A new survey reveals how Americans really feel about the time change. It finds that three in five respondents don’t really mind daylight saving time, but changing the clocks twice a year? They’re not fans of it at all and think the practice of moving clocks an hour forward and backward every fall and spring should actually be abolished.
The survey of 2-thousand adults, conducted by OnePoll on behalf of Pacific Coast, also finds:
- 40% of respondents would prefer a year-round form of daylight saving time, where the sun rises and sets later in the day.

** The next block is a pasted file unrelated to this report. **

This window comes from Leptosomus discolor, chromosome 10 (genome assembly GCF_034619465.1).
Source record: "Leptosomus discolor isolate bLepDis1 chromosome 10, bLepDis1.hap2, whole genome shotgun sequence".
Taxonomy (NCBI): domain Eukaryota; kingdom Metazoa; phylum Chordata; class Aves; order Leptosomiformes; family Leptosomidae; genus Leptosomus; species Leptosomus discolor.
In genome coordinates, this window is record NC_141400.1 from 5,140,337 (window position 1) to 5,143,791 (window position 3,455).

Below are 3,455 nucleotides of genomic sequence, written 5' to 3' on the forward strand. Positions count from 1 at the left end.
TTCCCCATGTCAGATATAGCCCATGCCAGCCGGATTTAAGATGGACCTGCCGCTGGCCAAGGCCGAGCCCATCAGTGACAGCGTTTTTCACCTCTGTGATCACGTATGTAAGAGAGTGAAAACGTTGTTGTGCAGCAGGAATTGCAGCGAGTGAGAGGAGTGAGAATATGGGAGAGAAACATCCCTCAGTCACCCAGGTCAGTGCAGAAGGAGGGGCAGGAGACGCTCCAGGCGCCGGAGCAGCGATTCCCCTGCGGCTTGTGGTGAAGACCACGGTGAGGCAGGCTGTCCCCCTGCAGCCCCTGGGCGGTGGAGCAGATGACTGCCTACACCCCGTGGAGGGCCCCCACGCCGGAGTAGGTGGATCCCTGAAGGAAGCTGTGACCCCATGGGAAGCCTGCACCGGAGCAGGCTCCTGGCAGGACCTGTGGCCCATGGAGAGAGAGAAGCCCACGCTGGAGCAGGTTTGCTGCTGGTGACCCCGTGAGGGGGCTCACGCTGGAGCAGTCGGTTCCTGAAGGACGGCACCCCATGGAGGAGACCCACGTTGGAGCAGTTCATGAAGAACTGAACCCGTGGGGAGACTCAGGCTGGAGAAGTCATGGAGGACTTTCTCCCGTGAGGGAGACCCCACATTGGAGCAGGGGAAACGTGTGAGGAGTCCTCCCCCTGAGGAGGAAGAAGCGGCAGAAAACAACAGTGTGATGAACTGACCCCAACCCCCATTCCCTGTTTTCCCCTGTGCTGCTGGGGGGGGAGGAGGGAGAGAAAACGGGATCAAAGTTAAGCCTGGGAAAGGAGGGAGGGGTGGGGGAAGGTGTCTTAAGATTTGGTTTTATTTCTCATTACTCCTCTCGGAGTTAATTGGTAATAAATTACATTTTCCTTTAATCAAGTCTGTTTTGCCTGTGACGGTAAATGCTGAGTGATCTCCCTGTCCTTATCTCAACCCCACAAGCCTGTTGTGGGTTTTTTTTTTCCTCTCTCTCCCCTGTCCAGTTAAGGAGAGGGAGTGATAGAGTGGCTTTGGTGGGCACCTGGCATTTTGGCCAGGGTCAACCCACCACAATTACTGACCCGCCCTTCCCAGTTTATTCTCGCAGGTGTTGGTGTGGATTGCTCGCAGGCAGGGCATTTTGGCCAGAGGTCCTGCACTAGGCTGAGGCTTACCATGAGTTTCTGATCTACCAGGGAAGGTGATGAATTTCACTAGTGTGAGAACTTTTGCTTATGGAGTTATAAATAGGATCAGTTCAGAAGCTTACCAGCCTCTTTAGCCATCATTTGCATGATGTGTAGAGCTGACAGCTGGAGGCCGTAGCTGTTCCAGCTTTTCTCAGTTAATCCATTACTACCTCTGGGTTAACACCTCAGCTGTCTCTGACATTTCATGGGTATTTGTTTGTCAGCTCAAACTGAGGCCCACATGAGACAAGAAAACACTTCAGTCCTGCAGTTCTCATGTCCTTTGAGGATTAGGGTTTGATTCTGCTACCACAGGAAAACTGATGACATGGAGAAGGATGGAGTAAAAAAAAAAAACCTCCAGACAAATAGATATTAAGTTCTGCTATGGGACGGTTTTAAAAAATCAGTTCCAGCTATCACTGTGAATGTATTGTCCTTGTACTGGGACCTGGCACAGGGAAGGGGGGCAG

- It takes an average of 66 hours or more than two and a half days for people to adjust to a new routine after the clocks change.
- Compared to men, women like the clock change less (56% versus 43%), maybe in part because they report that it takes them an extra three hours to adjust.
- Age seems to make a difference, too, as baby boomers (those between the ages of 56 and 78) are almost twice as likely as Gen Xers (ages 42 to 55) and 11 times more likely than millennials (ages 26 to 41) ) to have a negative view of daylight saving time.
- If offered a choice between being given the “perfect sleeping arrangements” and the power to make daylight saving time permanent, nearly half (45%) of respondents would choose the perfect sleeping arrangements.
Source: SWNS Digital